Republican lawmaker introduces new cyber deterrence bill

Republican lawmaker introduces new cyber deterrence bill

Rep. Ted YohoTheodore (Ted) Scott YohoHouse conservatives criticize media, not Trump, for Putin furor America stands to lose as China places bets on developing world Hillicon Valley: New insider trading charges against ex-Equifax exec | 320M potentially exposed in new data breach | Adidas warns of potential hack | Amazon enters pharmacy market | California lawmakers pass privacy bill MORE (R-Fla.) on Wednesday rolled out a new cyber deterrence bill that aims to establish a process for the federal government to identify, deter and respond to state-sponsored cyberattacks against the United States.

The bipartisan legislation, the Cyber Deterrence and Response Act of 2018, lays out a three-step process that would require the sitting president to identify who the aggressors are and designate them as “critical cyber threats,” and then impose sanctions in response to the malicious cyber activity.

The president can decide to issue additional sanctions against foreign nations that he has determined have had any degree of involvement in the hostile cyberattack, or decide to waive the sanctions on a case-by-case basis for up to a year.

The legislation also says the president may issue both travel- and nontravel-related sanctions.

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The purpose of the bill would be to "name and shame" the entities carrying out such attacks against the U.S. 

“With a keystroke, countries can disrupt our networks, endanger our critical infrastructure, harm our economy, and undermine our elections," Yoho said in a statement.

"State-sponsored cyberattacks are increasing exponentially from China, North Korea, Iran, and Russia and it is vital that we take the necessary steps to thwart these potentially devastating attacks," he added.

House Foreign Affairs Committee Chairman Ed RoyceEdward (Ed) Randall RoyceTop Dem lawmaker pushing committee for closed-door debrief with Trump’s interpreter Lawmakers target link between wildlife poaching, terror groups GOP lambasts Trump over performance in Helsinki MORE (R-Calif.) and ranking member Eliot EngelEliot Lance EngelDem lawmaker calls on Pompeo to keep export restrictions on 3D gun-printing software Resolution rebuking Trump over Putin ruled out of order by House Juan Williams: Putin wins as GOP spins MORE (D-N.Y.), as well as Reps. Steve ChabotSteven (Steve) Joseph ChabotOhio Dem won’t back Pelosi if elected Overnight Health Care: Trump officials want more time to reunite families | Washington braces for Supreme Court pick | Nebraska could be next state to vote on Medicaid expansion Ryan-aligned PAC launches ads touting House-passed opioid bills MORE (R-Ohio), Ted PoeLloyd (Ted) Theodore PoeFive races to watch in the Texas runoffs Five Republican run-offs to watch in Texas Hillicon Valley: House Dems release Russia-linked Facebook ads | Bill would block feds from mandating encryption 'back doors' | AT&T hired Cohen for advice on Time Warner merger | FCC hands down record robocall fine | White House launches AI panel MORE (R-Texas), Brian FitzpatrickBrian K. FitzpatrickOvernight Energy: Proposed rule would roll back endangered species protections | House passes Interior, EPA spending | House votes to disavow carbon tax House votes to disavow carbon tax GOP group hits Pennsylvania Dem over foundation donations MORE (R-Penn.), Mark MeadowsMark Randall MeadowsFreedom Caucus lawmakers call on DOJ to probe Rosenstein allegations House GOP questions FBI lawyer for second day Five GOP lawmakers mulling bid to lead conservative caucus MORE (R-N.C.), Brad ShermanBradley (Brad) James ShermanTop Dem lawmaker pushing committee for closed-door debrief with Trump’s interpreter Ex-Capitol Hill aide shares political lessons from soccer NRATV host warns Trump will be impeached if GOP loses House MORE (D-Calif.), Jim LangevinJames (Jim) R. LangevinHillicon Valley: New fears over Chinese espionage | T-Mobile, Sprint execs to testify on B merger | Cyber firm denies hacking back on China | Salesforce workers criticize border patrol contract New fears over Chinese espionage grip Washington Spotlight falls on Russian threat to undersea cables MORE (D-R.I.), and Joaquin CastroJoaquin CastroAnti-Trump protests outside White House continue into fifth night Opera singers perform outside White House during fourth day of protests Protests erupt outside of White House as Trump returns from Putin summit MORE (D-Texas) all signed on to support the bill.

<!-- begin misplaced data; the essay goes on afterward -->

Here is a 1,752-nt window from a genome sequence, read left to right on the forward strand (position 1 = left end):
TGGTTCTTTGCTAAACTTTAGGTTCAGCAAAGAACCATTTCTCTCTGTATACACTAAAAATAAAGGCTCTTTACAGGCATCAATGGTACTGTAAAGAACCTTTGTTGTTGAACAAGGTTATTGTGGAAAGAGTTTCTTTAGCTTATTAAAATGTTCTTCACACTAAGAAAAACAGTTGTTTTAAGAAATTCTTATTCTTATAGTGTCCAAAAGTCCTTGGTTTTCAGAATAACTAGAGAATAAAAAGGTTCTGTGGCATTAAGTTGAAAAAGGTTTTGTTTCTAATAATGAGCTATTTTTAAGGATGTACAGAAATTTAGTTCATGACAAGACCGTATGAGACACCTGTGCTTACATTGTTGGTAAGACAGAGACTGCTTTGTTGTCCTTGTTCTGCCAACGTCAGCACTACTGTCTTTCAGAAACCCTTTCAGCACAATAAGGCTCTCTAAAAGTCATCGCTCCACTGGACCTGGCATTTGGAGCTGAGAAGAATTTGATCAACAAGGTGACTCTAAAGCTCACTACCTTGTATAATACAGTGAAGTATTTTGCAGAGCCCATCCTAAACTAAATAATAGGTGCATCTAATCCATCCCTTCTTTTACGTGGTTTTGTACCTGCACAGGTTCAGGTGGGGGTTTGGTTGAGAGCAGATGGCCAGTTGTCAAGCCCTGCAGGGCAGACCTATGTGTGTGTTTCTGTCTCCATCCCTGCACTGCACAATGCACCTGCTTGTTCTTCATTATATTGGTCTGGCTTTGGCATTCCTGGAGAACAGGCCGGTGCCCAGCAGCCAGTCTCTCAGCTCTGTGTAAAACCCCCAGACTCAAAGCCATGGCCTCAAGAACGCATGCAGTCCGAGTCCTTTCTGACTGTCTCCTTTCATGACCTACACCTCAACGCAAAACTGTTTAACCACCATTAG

One congressional aide told The Hill on Wednesday the legislation aims to codify the executive orders former President Obama issued in in 2015, as well as a revised version of the order made in 2016.

Obama issued the latest executive order in December 2016 in response to Russian interference during the presidential election.

The 2015 order, which applied to a broad range of activities a threat actor could carry out against the U.S., was not limited to a specific country.

It stated that the “increasing prevalence and severity of malicious cyber-enabled activities” serve as “an unusual and extraordinary threat to the national security, foreign policy, and economy of the United States.”

Special counsel Robert MuellerRobert Swan MuellerSasse: US should applaud choice of Mueller to lead Russia probe MORE has charged 13 Russian individuals and three Russian groups with carrying out “information warfare” on social media platforms and by other sophisticated means to sow discord across all 50 states.

Trump followed suit in March, handing down sanctions against a handful of Russians for their cyber activity under the Countering America’s Adversaries Through Sanctions Act as well as Obama’s 2015 executive order.